Is It Safe To Travel To Cape Town (Updated 16th December)?
Yes! You can now travel to Cape Town and the greater South Africa! But please be vigilant and act sensibly to ensure that you do not put yourself and local Cape Tonians at risk.
A national Covid-19 website has been setup where you can find all of the latest facts and regulations for your stay in Cape Town: https://sacoronavirus.co.za/ If in any doubt contact your local embassy in South Africa for detailed Covid-19 updates. A detailed list of embassies that are present in South Africa can be found here: http://www.dirco.gov.za/foreign/forrep/index.htm
Covid-19 Cape Town Facts
- You will need to produce a paper copy of a negative PCR (polymerase chain reaction) COVID-19 test to border officials upon arrival in South Africa. The test must have taken place no more than 72 hours before your departure. Children under 5 do not require a PCR test.
- Screening processes have been introduced at all major ports of entry and departure, including airports, for arrivals, departures and transit passengers. You should comply with any additional screening measures put in place by the authorities. Additional screening may include temperature measurements and check on recent travel to affected areas. If you display any COVID-19 –related symptoms on arrival, or declare that you have been in contact with an infected person, you will be expected to take a mandatory COVID-19 test at your own cost. If the COVID-19 test result is positive, you will need to go into self-isolation for ten days at your own cost.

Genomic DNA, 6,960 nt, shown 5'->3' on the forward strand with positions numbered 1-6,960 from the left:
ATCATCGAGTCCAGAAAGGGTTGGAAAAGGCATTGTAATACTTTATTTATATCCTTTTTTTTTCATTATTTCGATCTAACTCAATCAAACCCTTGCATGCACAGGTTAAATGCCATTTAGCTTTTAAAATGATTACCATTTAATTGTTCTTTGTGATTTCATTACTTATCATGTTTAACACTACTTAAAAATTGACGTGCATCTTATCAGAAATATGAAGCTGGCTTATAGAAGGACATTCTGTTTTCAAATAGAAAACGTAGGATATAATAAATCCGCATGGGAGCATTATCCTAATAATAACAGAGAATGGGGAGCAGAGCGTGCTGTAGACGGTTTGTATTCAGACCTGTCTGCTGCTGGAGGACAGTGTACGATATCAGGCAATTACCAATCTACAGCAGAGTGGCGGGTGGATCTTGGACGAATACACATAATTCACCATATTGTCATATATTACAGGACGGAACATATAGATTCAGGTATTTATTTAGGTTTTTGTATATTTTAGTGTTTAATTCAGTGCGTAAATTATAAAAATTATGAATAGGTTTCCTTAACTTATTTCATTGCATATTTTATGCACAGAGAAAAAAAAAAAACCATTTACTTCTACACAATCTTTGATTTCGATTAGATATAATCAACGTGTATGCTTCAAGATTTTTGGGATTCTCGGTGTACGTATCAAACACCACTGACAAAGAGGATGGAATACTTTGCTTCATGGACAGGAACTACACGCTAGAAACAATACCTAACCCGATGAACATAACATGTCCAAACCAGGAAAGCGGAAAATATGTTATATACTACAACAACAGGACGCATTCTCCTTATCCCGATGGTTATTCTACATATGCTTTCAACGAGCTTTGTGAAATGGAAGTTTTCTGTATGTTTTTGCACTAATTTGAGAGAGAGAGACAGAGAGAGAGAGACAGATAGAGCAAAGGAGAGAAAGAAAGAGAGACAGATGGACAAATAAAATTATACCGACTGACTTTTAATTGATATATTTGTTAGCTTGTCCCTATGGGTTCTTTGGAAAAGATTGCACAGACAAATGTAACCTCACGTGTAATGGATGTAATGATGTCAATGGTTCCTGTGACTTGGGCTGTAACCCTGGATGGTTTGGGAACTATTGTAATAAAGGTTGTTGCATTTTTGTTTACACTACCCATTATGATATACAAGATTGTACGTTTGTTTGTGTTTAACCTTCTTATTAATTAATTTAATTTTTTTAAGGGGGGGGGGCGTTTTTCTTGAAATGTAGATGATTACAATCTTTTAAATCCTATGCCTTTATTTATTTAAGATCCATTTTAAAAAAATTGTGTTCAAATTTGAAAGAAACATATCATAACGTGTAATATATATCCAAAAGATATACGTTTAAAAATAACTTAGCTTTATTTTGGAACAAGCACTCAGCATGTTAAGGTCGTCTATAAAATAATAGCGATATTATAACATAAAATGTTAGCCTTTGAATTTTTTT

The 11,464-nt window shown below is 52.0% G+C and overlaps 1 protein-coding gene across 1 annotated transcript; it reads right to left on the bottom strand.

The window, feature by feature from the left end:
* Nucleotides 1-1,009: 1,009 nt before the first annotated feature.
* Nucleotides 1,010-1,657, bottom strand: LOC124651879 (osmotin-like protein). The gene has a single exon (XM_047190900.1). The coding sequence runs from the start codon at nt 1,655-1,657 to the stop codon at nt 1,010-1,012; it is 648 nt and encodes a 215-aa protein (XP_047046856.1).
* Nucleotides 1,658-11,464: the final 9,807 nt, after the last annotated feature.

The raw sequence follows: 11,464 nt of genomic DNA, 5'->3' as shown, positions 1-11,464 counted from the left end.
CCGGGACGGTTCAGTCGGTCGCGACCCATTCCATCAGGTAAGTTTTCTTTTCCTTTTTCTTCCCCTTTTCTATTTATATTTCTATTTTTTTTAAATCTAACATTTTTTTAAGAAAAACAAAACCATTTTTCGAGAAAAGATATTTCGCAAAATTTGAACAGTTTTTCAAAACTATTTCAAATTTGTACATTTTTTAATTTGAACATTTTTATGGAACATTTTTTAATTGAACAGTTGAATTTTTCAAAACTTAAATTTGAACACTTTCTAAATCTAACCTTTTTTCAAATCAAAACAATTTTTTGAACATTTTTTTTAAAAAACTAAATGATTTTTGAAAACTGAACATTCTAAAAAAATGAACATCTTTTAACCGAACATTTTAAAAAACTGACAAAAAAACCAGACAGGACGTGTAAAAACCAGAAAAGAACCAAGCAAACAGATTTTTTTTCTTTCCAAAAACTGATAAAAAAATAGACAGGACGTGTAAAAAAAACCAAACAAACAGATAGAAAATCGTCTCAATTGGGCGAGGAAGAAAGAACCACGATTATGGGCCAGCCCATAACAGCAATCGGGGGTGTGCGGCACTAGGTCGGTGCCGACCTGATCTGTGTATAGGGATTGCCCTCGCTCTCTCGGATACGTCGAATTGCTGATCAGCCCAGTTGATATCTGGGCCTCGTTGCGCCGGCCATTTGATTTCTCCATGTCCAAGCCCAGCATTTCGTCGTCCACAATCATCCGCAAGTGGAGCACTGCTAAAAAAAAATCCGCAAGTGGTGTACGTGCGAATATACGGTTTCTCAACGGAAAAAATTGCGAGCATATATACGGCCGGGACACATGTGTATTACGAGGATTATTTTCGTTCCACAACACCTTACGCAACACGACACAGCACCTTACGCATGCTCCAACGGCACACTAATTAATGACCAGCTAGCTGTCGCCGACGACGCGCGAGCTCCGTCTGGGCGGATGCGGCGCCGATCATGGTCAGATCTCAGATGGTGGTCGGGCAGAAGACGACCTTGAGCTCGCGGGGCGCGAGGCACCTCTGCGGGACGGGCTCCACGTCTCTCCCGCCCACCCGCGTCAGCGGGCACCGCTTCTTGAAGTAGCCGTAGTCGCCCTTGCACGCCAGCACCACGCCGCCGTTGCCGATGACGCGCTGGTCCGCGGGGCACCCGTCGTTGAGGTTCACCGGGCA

- If you fail to produce a paper copy of a negative PCR test you will be required to do an antigen test on arrival at your own cost. If you test positive for Covid-19, you will be required to self-isolate in line with Government guidelines at your own cost for 10 days. Self-isolation is not required if you have provided the negative PCR test.
- Screening processes have been introduced at all major ports of entry, including airports, for arrivals, departures and transit passengers. You should comply with any additional screening measures put in place by the authorities. Screening may include temperature measurements and check on recent travel to affected areas. If you feel unwell, you should not attempt to travel. Presenting at the airport with symptoms may result in you being sent to a government health facility for quarantine and further testing.
In South Africa we use an alert level system that informs the nation on how the country is coping presently: